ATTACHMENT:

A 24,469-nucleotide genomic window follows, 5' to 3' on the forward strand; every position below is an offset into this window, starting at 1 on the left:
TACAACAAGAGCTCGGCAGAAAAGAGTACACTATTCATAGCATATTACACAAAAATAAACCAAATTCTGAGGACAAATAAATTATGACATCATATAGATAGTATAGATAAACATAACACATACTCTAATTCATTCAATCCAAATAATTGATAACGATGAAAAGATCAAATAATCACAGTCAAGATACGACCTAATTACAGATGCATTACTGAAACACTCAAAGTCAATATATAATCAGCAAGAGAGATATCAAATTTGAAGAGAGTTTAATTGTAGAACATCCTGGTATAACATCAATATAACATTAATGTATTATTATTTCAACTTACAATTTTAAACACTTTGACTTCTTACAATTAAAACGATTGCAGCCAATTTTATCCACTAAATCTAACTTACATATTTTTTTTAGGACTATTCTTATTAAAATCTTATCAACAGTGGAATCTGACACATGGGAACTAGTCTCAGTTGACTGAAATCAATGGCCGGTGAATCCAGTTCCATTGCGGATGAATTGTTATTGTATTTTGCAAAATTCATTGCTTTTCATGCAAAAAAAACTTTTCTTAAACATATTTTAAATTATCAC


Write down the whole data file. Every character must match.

A 24,469-nucleotide genomic window follows, 5' to 3' on the forward strand; every position below is an offset into this window, starting at 1 on the left:
TACAACAAGAGCTCGGCAGAAAAGAGTACACTATTCATAGCATATTACACAAAAATAAACCAAATTCTGAGGACAAATAAATTATGACATCATATAGATAGTATAGATAAACATAACACATACTCTAATTCATTCAATCCAAATAATTGATAACGATGAAAAGATCAAATAATCACAGTCAAGATACGACCTAATTACAGATGCATTACTGAAACACTCAAAGTCAATATATAATCAGCAAGAGAGATATCAAATTTGAAGAGAGTTTAATTGTAGAACATCCTGGTATAACATCAATATAACATTAATGTATTATTATTTCAACTTACAATTTTAAACACTTTGACTTCTTACAATTAAAACGATTGCAGCCAATTTTATCCACTAAATCTAACTTACATATTTTTTTTAGGACTATTCTTATTAAAATCTTATCAACAGTGGAATCTGACACATGGGAACTAGTCTCAGTTGACTGAAATCAATGGCCGGTGAATCCAGTTCCATTGCGGATGAATTGTTATTGTATTTTGCAAAATTCATTGCTTTTCATGCAAAAAAAACTTTTCTTAAACATATTTTAAATTATCAC